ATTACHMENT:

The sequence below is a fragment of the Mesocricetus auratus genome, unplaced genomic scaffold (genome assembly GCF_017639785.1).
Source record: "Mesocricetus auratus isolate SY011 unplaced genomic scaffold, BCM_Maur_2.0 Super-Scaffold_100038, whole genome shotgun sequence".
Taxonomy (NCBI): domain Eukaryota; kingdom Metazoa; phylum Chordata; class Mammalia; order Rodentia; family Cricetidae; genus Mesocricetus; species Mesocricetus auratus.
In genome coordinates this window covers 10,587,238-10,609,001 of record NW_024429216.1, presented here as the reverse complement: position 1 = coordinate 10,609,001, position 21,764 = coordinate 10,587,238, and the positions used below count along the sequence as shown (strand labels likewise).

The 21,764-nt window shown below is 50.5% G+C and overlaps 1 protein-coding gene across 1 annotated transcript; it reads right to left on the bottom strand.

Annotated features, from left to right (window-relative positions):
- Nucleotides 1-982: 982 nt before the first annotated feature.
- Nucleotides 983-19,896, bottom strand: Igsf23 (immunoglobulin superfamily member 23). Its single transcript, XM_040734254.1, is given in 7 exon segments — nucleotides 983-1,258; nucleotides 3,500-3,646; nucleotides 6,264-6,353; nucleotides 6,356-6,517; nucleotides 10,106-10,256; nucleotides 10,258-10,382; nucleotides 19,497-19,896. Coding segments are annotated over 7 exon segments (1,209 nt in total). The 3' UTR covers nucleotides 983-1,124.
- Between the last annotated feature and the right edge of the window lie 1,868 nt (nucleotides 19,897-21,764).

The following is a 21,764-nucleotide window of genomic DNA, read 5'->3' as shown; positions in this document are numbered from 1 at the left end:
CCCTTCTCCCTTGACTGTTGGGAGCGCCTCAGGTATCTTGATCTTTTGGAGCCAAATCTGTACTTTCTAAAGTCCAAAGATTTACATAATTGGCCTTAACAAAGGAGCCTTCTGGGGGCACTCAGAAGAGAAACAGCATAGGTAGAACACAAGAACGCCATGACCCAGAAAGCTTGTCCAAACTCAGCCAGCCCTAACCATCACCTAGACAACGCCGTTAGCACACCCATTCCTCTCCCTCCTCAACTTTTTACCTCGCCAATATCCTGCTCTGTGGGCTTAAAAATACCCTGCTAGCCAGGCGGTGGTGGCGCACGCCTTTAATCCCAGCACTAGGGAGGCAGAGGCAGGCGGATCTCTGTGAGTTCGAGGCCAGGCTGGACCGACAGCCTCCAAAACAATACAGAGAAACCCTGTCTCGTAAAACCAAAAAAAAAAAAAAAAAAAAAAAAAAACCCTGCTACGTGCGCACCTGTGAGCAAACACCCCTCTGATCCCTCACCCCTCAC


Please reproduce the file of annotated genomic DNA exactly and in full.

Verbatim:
The sequence below is a fragment of the Mesocricetus auratus genome, unplaced genomic scaffold (genome assembly GCF_017639785.1).
Source record: "Mesocricetus auratus isolate SY011 unplaced genomic scaffold, BCM_Maur_2.0 Super-Scaffold_100038, whole genome shotgun sequence".
Taxonomy (NCBI): domain Eukaryota; kingdom Metazoa; phylum Chordata; class Mammalia; order Rodentia; family Cricetidae; genus Mesocricetus; species Mesocricetus auratus.
In genome coordinates this window covers 10,587,238-10,609,001 of record NW_024429216.1, presented here as the reverse complement: position 1 = coordinate 10,609,001, position 21,764 = coordinate 10,587,238, and the positions used below count along the sequence as shown (strand labels likewise).

The 21,764-nt window shown below is 50.5% G+C and overlaps 1 protein-coding gene across 1 annotated transcript; it reads right to left on the bottom strand.

Annotated features, from left to right (window-relative positions):
- Nucleotides 1-982: 982 nt before the first annotated feature.
- Nucleotides 983-19,896, bottom strand: Igsf23 (immunoglobulin superfamily member 23). Its single transcript, XM_040734254.1, is given in 7 exon segments — nucleotides 983-1,258; nucleotides 3,500-3,646; nucleotides 6,264-6,353; nucleotides 6,356-6,517; nucleotides 10,106-10,256; nucleotides 10,258-10,382; nucleotides 19,497-19,896. Coding segments are annotated over 7 exon segments (1,209 nt in total). The 3' UTR covers nucleotides 983-1,124.
- Between the last annotated feature and the right edge of the window lie 1,868 nt (nucleotides 19,897-21,764).

The following is a 21,764-nucleotide window of genomic DNA, read 5'->3' as shown; positions in this document are numbered from 1 at the left end:
CCCTTCTCCCTTGACTGTTGGGAGCGCCTCAGGTATCTTGATCTTTTGGAGCCAAATCTGTACTTTCTAAAGTCCAAAGATTTACATAATTGGCCTTAACAAAGGAGCCTTCTGGGGGCACTCAGAAGAGAAACAGCATAGGTAGAACACAAGAACGCCATGACCCAGAAAGCTTGTCCAAACTCAGCCAGCCCTAACCATCACCTAGACAACGCCGTTAGCACACCCATTCCTCTCCCTCCTCAACTTTTTACCTCGCCAATATCCTGCTCTGTGGGCTTAAAAATACCCTGCTAGCCAGGCGGTGGTGGCGCACGCCTTTAATCCCAGCACTAGGGAGGCAGAGGCAGGCGGATCTCTGTGAGTTCGAGGCCAGGCTGGACCGACAGCCTCCAAAACAATACAGAGAAACCCTGTCTCGTAAAACCAAAAAAAAAAAAAAAAAAAAAAAAAAACCCTGCTACGTGCGCACCTGTGAGCAAACACCCCTCTGATCCCTCACCCCTCAC